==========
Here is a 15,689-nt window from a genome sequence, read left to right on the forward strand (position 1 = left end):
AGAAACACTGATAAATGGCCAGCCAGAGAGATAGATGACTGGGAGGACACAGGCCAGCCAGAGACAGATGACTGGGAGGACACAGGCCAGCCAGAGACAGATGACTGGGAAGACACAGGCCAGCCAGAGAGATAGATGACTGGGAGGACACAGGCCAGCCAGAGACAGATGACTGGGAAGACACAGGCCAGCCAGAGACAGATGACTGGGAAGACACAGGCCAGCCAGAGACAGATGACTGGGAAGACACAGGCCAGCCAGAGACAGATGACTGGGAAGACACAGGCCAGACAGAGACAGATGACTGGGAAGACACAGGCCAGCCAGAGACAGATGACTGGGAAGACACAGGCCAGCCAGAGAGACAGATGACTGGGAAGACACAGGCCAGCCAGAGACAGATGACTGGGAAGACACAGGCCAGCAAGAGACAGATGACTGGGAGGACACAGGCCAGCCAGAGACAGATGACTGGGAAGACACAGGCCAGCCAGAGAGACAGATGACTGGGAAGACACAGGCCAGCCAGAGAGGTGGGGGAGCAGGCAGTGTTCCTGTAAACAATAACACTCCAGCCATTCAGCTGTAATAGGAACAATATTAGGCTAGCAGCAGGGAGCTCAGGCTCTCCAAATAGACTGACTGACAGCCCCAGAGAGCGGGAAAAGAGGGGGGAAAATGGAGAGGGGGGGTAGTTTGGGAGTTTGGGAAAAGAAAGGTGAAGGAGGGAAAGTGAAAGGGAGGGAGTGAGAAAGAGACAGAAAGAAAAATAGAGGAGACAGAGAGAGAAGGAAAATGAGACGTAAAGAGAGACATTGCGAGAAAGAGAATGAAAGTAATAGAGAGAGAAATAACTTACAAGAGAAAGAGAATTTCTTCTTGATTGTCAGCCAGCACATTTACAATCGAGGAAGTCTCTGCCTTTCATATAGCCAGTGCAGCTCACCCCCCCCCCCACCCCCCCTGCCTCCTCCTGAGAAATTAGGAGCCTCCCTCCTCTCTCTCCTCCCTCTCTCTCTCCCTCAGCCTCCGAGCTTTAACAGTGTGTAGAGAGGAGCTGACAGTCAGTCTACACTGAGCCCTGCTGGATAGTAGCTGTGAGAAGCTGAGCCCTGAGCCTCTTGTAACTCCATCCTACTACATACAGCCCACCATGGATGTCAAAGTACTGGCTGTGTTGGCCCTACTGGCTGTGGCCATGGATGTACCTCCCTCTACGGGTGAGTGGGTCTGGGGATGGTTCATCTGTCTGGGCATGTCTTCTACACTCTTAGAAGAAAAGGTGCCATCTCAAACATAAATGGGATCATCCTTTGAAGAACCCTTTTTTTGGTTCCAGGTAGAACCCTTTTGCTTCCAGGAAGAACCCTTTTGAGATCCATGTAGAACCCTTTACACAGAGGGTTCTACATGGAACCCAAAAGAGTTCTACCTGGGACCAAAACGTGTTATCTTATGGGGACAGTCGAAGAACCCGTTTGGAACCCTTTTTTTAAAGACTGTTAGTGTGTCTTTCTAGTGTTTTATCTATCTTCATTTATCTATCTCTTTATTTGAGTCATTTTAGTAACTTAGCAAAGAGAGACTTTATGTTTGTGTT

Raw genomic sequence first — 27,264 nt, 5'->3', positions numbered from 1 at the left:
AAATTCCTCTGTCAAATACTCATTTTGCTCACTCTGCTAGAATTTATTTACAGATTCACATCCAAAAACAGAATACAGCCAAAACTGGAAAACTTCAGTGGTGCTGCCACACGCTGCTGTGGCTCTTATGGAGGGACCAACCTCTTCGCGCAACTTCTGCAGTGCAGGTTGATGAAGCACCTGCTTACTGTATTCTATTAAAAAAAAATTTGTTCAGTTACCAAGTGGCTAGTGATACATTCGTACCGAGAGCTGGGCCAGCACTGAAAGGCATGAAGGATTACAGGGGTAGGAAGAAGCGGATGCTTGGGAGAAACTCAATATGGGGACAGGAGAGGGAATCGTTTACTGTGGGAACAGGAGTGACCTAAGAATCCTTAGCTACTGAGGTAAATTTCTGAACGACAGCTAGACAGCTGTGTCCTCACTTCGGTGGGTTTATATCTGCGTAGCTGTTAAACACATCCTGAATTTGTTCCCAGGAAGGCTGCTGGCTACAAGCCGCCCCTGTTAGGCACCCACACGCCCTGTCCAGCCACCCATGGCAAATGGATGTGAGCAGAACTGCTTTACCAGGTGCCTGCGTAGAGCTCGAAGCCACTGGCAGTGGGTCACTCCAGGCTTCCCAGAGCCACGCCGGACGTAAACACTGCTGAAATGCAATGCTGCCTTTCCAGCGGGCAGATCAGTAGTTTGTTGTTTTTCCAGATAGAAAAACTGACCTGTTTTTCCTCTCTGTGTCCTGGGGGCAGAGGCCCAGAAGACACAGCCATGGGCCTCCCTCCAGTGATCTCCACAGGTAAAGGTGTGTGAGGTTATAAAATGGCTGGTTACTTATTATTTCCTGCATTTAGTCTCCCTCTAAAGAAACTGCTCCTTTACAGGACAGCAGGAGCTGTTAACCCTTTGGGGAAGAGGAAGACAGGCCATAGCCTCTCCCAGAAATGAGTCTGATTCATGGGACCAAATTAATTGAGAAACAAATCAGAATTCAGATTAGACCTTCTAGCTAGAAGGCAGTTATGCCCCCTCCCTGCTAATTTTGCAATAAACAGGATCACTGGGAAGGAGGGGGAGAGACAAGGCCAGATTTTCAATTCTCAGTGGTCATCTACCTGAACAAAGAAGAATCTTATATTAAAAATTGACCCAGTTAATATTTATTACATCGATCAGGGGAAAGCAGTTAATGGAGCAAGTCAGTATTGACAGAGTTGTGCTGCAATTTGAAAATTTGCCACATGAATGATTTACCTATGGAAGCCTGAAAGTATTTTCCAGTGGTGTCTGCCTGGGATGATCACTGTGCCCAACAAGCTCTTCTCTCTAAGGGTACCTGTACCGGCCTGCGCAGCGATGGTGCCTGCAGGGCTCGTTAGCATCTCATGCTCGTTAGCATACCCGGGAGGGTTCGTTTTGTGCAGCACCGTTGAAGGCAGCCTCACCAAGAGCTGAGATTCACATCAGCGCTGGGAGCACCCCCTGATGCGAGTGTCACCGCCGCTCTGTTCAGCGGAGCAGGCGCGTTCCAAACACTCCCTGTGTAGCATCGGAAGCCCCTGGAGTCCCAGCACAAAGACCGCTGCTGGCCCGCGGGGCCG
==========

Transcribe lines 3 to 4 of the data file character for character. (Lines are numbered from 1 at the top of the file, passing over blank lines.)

Raw genomic sequence first — 27,264 nt, 5'->3', positions numbered from 1 at the left:
AAATTCCTCTGTCAAATACTCATTTTGCTCACTCTGCTAGAATTTATTTACAGATTCACATCCAAAAACAGAATACAGCCAAAACTGGAAAACTTCAGTGGTGCTGCCACACGCTGCTGTGGCTCTTATGGAGGGACCAACCTCTTCGCGCAACTTCTGCAGTGCAGGTTGATGAAGCACCTGCTTACTGTATTCTATTAAAAAAAAATTTGTTCAGTTACCAAGTGGCTAGTGATACATTCGTACCGAGAGCTGGGCCAGCACTGAAAGGCATGAAGGATTACAGGGGTAGGAAGAAGCGGATGCTTGGGAGAAACTCAATATGGGGACAGGAGAGGGAATCGTTTACTGTGGGAACAGGAGTGACCTAAGAATCCTTAGCTACTGAGGTAAATTTCTGAACGACAGCTAGACAGCTGTGTCCTCACTTCGGTGGGTTTATATCTGCGTAGCTGTTAAACACATCCTGAATTTGTTCCCAGGAAGGCTGCTGGCTACAAGCCGCCCCTGTTAGGCACCCACACGCCCTGTCCAGCCACCCATGGCAAATGGATGTGAGCAGAACTGCTTTACCAGGTGCCTGCGTAGAGCTCGAAGCCACTGGCAGTGGGTCACTCCAGGCTTCCCAGAGCCACGCCGGACGTAAACACTGCTGAAATGCAATGCTGCCTTTCCAGCGGGCAGATCAGTAGTTTGTTGTTTTTCCAGATAGAAAAACTGACCTGTTTTTCCTCTCTGTGTCCTGGGGGCAGAGGCCCAGAAGACACAGCCATGGGCCTCCCTCCAGTGATCTCCACAGGTAAAGGTGTGTGAGGTTATAAAATGGCTGGTTACTTATTATTTCCTGCATTTAGTCTCCCTCTAAAGAAACTGCTCCTTTACAGGACAGCAGGAGCTGTTAACCCTTTGGGGAAGAGGAAGACAGGCCATAGCCTCTCCCAGAAATGAGTCTGATTCATGGGACCAAATTAATTGAGAAACAAATCAGAATTCAGATTAGACCTTCTAGCTAGAAGGCAGTTATGCCCCCTCCCTGCTAATTTTGCAATAAACAGGATCACTGGGAAGGAGGGGGAGAGACAAGGCCAGATTTTCAATTCTCAGTGGTCATCTACCTGAACAAAGAAGAATCTTATATTAAAAATTGACCCAGTTAATATTTATTACATCGATCAGGGGAAAGCAGTTAATGGAGCAAGTCAGTATTGACAGAGTTGTGCTGCAATTTGAAAATTTGCCACATGAATGATTTACCTATGGAAGCCTGAAAGTATTTTCCAGTGGTGTCTGCCTGGGATGATCACTGTGCCCAACAAGCTCTTCTCTCTAAGGGTACCTGTACCGGCCTGCGCAGCGATGGTGCCTGCAGGGCTCGTTAGCATCTCATGCTCGTTAGCATACCCGGGAGGGTTCGTTTTGTGCAGCACCGTTGAAGGCAGCCTCACCAAGAGCTGAGATTCACATCAGCGCTGGGAGCACCCCCTGATGCGAGTGTCACCGCCGCTCTGTTCAGCGGAGCAGGCGCGTTCCAAACACTCCCTGTGTAGCATCGGAAGCCCCTGGAGTCCCAGCACAAAGACCGCTGCTGGCCCGCGGGGCCG